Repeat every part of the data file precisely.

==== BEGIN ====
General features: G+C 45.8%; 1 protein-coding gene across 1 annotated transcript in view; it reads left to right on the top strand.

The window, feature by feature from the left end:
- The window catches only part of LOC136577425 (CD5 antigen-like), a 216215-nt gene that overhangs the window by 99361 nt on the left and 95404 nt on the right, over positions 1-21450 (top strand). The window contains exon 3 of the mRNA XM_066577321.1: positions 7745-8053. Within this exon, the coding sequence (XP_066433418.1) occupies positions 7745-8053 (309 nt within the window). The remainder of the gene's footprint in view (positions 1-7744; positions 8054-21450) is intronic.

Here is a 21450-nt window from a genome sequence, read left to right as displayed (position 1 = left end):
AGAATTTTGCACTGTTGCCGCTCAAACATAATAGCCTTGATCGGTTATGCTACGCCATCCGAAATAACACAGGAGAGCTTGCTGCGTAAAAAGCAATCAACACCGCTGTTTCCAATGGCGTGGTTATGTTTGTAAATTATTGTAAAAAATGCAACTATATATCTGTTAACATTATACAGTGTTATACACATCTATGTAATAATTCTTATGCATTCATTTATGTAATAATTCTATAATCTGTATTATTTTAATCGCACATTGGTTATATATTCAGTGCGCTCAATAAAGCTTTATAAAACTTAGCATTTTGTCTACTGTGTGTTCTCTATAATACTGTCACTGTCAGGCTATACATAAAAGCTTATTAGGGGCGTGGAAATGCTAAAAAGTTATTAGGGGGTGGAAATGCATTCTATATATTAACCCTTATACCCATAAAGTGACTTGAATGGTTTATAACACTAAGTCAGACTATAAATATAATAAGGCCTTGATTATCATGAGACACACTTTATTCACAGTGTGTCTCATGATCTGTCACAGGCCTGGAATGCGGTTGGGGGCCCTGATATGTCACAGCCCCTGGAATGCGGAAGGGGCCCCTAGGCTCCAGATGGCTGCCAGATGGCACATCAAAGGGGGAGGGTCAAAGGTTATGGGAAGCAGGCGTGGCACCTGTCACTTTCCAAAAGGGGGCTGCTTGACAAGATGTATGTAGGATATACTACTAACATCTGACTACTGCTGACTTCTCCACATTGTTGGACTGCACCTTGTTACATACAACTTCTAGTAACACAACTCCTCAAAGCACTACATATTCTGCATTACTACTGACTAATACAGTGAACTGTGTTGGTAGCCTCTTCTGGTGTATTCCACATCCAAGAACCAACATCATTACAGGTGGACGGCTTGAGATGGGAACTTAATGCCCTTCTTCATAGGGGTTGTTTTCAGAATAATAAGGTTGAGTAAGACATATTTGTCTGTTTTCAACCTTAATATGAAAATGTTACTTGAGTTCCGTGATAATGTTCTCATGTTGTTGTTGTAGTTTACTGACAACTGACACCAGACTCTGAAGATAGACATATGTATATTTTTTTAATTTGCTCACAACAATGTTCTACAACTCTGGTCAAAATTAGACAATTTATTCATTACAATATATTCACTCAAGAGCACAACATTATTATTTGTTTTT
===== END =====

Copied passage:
General features: G+C 45.8%; 1 protein-coding gene across 1 annotated transcript in view; it reads left to right on the top strand.

The window, feature by feature from the left end:
- The window catches only part of LOC136577425 (CD5 antigen-like), a 216215-nt gene that overhangs the window by 99361 nt on the left and 95404 nt on the right, over positions 1-21450 (top strand). The window contains exon 3 of the mRNA XM_066577321.1: positions 7745-8053. Within this exon, the coding sequence (XP_066433418.1) occupies positions 7745-8053 (309 nt within the window). The remainder of the gene's footprint in view (positions 1-7744; positions 8054-21450) is intronic.

Here is a 21450-nt window from a genome sequence, read left to right as displayed (position 1 = left end):
AGAATTTTGCACTGTTGCCGCTCAAACATAATAGCCTTGATCGGTTATGCTACGCCATCCGAAATAACACAGGAGAGCTTGCTGCGTAAAAAGCAATCAACACCGCTGTTTCCAATGGCGTGGTTATGTTTGTAAATTATTGTAAAAAATGCAACTATATATCTGTTAACATTATACAGTGTTATACACATCTATGTAATAATTCTTATGCATTCATTTATGTAATAATTCTATAATCTGTATTATTTTAATCGCACATTGGTTATATATTCAGTGCGCTCAATAAAGCTTTATAAAACTTAGCATTTTGTCTACTGTGTGTTCTCTATAATACTGTCACTGTCAGGCTATACATAAAAGCTTATTAGGGGCGTGGAAATGCTAAAAAGTTATTAGGGGGTGGAAATGCATTCTATATATTAACCCTTATACCCATAAAGTGACTTGAATGGTTTATAACACTAAGTCAGACTATAAATATAATAAGGCCTTGATTATCATGAGACACACTTTATTCACAGTGTGTCTCATGATCTGTCACAGGCCTGGAATGCGGTTGGGGGCCCTGATATGTCACAGCCCCTGGAATGCGGAAGGGGCCCCTAGGCTCCAGATGGCTGCCAGATGGCACATCAAAGGGGGAGGGTCAAAGGTTATGGGAAGCAGGCGTGGCACCTGTCACTTTCCAAAAGGGGGCTGCTTGACAAGATGTATGTAGGATATACTACTAACATCTGACTACTGCTGACTTCTCCACATTGTTGGACTGCACCTTGTTACATACAACTTCTAGTAACACAACTCCTCAAAGCACTACATATTCTGCATTACTACTGACTAATACAGTGAACTGTGTTGGTAGCCTCTTCTGGTGTATTCCACATCCAAGAACCAACATCATTACAGGTGGACGGCTTGAGATGGGAACTTAATGCCCTTCTTCATAGGGGTTGTTTTCAGAATAATAAGGTTGAGTAAGACATATTTGTCTGTTTTCAACCTTAATATGAAAATGTTACTTGAGTTCCGTGATAATGTTCTCATGTTGTTGTTGTAGTTTACTGACAACTGACACCAGACTCTGAAGATAGACATATGTATATTTTTTTAATTTGCTCACAACAATGTTCTACAACTCTGGTCAAAATTAGACAATTTATTCATTACAATATATTCACTCAAGAGCACAACATTATTATTTGTTTTT